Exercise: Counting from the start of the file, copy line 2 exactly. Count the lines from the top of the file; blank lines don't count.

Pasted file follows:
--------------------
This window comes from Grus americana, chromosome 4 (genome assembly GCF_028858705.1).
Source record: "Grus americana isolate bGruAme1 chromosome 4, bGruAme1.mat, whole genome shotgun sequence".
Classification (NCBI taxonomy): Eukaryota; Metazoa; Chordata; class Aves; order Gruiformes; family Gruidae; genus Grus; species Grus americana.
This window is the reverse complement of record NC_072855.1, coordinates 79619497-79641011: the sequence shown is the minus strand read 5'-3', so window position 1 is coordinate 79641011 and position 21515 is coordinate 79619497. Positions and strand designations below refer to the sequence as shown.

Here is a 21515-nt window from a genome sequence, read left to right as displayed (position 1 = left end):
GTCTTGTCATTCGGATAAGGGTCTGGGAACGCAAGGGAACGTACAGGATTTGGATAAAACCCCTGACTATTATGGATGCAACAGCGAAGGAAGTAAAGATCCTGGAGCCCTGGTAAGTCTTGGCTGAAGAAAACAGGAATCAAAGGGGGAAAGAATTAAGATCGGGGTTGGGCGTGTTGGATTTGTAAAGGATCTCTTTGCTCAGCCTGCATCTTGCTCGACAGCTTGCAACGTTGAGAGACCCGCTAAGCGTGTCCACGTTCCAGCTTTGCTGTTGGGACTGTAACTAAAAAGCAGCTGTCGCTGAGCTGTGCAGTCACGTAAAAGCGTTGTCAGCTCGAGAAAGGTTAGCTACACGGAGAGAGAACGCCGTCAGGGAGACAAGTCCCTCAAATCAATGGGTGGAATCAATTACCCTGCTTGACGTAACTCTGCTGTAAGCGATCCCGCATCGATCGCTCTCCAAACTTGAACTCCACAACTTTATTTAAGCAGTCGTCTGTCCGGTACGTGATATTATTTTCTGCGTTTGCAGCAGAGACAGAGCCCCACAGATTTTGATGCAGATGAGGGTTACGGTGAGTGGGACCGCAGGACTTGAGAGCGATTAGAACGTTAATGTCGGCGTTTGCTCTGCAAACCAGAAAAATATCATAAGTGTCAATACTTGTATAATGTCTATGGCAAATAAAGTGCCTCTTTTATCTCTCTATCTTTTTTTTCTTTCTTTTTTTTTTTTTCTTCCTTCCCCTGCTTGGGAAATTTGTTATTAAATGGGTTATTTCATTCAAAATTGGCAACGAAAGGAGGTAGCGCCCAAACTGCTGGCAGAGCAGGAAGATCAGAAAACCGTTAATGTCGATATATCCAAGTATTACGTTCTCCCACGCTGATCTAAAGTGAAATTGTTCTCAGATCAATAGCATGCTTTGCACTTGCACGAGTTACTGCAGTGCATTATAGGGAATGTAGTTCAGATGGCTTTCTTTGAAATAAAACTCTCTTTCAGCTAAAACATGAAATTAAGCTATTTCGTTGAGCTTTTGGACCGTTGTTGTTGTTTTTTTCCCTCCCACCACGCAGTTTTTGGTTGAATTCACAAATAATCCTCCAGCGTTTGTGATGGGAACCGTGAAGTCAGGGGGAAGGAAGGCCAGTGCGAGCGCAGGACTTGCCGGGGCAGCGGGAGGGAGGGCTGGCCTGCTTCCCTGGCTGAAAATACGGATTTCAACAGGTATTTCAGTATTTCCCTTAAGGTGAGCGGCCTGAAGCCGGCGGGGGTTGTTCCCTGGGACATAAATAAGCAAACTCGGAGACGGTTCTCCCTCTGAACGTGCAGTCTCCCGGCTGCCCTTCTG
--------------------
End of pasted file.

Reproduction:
Source record: "Grus americana isolate bGruAme1 chromosome 4, bGruAme1.mat, whole genome shotgun sequence".